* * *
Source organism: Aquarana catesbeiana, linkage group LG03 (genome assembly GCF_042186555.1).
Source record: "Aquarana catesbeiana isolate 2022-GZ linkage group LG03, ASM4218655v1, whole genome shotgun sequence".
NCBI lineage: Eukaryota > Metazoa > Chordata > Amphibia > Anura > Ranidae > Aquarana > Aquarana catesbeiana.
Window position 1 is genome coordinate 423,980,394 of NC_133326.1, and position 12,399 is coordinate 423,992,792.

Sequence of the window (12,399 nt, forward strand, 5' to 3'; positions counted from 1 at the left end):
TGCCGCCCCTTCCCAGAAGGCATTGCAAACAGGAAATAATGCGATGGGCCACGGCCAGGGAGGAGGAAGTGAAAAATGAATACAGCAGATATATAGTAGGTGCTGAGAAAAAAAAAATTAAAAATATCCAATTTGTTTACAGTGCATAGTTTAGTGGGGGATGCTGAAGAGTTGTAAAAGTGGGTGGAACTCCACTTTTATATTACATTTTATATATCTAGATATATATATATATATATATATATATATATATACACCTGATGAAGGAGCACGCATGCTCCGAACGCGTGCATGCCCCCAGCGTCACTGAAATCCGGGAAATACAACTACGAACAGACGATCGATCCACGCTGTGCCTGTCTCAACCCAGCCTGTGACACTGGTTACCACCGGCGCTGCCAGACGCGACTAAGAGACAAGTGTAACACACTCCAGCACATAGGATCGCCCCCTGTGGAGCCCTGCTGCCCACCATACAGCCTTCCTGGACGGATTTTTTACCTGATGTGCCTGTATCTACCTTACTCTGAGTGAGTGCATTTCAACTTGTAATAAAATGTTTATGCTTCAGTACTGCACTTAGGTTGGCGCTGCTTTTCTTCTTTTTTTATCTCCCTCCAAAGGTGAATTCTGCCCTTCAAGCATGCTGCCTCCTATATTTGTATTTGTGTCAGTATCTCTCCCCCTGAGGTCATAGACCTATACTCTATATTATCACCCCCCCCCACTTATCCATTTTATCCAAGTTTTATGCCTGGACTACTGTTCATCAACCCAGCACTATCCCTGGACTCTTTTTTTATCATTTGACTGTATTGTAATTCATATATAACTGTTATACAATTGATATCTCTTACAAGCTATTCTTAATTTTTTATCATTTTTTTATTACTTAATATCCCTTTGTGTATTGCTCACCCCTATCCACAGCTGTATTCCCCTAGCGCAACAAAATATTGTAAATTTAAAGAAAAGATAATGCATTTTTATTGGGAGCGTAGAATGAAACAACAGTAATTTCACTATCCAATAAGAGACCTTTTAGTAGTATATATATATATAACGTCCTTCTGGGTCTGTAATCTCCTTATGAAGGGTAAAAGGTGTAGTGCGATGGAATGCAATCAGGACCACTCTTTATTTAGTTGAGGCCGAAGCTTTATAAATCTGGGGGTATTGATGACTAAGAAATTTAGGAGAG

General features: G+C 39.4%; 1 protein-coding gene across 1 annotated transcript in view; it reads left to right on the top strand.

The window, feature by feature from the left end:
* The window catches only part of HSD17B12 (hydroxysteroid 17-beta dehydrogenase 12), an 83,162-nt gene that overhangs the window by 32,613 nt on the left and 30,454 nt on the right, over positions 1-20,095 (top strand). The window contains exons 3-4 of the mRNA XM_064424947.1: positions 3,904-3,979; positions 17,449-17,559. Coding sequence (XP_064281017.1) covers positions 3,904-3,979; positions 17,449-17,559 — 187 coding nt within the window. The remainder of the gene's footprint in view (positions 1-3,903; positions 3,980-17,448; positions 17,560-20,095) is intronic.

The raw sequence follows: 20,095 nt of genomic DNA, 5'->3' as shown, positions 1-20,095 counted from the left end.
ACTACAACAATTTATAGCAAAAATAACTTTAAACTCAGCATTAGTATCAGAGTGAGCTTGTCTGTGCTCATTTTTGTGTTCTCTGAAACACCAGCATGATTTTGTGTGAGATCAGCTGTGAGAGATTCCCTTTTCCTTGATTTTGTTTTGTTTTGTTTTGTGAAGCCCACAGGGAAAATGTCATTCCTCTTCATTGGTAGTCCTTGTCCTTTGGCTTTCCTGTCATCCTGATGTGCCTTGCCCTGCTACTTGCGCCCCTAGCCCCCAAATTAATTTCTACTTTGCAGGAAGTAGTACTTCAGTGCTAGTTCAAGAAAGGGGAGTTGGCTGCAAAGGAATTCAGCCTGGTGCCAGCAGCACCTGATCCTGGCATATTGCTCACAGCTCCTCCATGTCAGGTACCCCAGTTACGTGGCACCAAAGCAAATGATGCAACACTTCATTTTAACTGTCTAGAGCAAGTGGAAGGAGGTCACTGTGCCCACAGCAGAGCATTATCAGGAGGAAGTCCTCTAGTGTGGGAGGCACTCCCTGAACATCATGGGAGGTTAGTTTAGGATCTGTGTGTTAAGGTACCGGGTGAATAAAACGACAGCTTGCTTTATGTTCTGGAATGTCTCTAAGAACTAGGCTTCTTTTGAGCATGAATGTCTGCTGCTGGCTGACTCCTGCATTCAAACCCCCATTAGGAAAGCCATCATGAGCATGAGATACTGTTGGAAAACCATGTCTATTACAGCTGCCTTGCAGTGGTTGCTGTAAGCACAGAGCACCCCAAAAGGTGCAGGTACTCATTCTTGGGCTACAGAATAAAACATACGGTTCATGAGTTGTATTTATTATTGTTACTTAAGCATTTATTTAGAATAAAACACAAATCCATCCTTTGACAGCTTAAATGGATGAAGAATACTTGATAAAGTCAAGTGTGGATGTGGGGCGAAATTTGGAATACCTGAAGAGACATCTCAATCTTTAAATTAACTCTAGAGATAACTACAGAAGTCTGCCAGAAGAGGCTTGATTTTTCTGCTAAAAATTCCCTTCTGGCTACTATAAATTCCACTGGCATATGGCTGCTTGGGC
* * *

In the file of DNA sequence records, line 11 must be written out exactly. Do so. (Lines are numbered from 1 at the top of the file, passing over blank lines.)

ACTACAACAATTTATAGCAAAAATAACTTTAAACTCAGCATTAGTATCAGAGTGAGCTTGTCTGTGCTCATTTTTGTGTTCTCTGAAACACCAGCATGATTTTGTGTGAGATCAGCTGTGAGAGATTCCCTTTTCCTTGATTTTGTTTTGTTTTGTTTTGTGAAGCCCACAGGGAAAATGTCATTCCTCTTCATTGGTAGTCCTTGTCCTTTGGCTTTCCTGTCATCCTGATGTGCCTTGCCCTGCTACTTGCGCCCCTAGCCCCCAAATTAATTTCTACTTTGCAGGAAGTAGTACTTCAGTGCTAGTTCAAGAAAGGGGAGTTGGCTGCAAAGGAATTCAGCCTGGTGCCAGCAGCACCTGATCCTGGCATATTGCTCACAGCTCCTCCATGTCAGGTACCCCAGTTACGTGGCACCAAAGCAAATGATGCAACACTTCATTTTAACTGTCTAGAGCAAGTGGAAGGAGGTCACTGTGCCCACAGCAGAGCATTATCAGGAGGAAGTCCTCTAGTGTGGGAGGCACTCCCTGAACATCATGGGAGGTTAGTTTAGGATCTGTGTGTTAAGGTACCGGGTGAATAAAACGACAGCTTGCTTTATGTTCTGGAATGTCTCTAAGAACTAGGCTTCTTTTGAGCATGAATGTCTGCTGCTGGCTGACTCCTGCATTCAAACCCCCATTAGGAAAGCCATCATGAGCATGAGATACTGTTGGAAAACCATGTCTATTACAGCTGCCTTGCAGTGGTTGCTGTAAGCACAGAGCACCCCAAAAGGTGCAGGTACTCATTCTTGGGCTACAGAATAAAACATACGGTTCATGAGTTGTATTTATTATTGTTACTTAAGCATTTATTTAGAATAAAACACAAATCCATCCTTTGACAGCTTAAATGGATGAAGAATACTTGATAAAGTCAAGTGTGGATGTGGGGCGAAATTTGGAATACCTGAAGAGACATCTCAATCTTTAAATTAACTCTAGAGATAACTACAGAAGTCTGCCAGAAGAGGCTTGATTTTTCTGCTAAAAATTCCCTTCTGGCTACTATAAATTCCACTGGCATATGGCTGCTTGGGC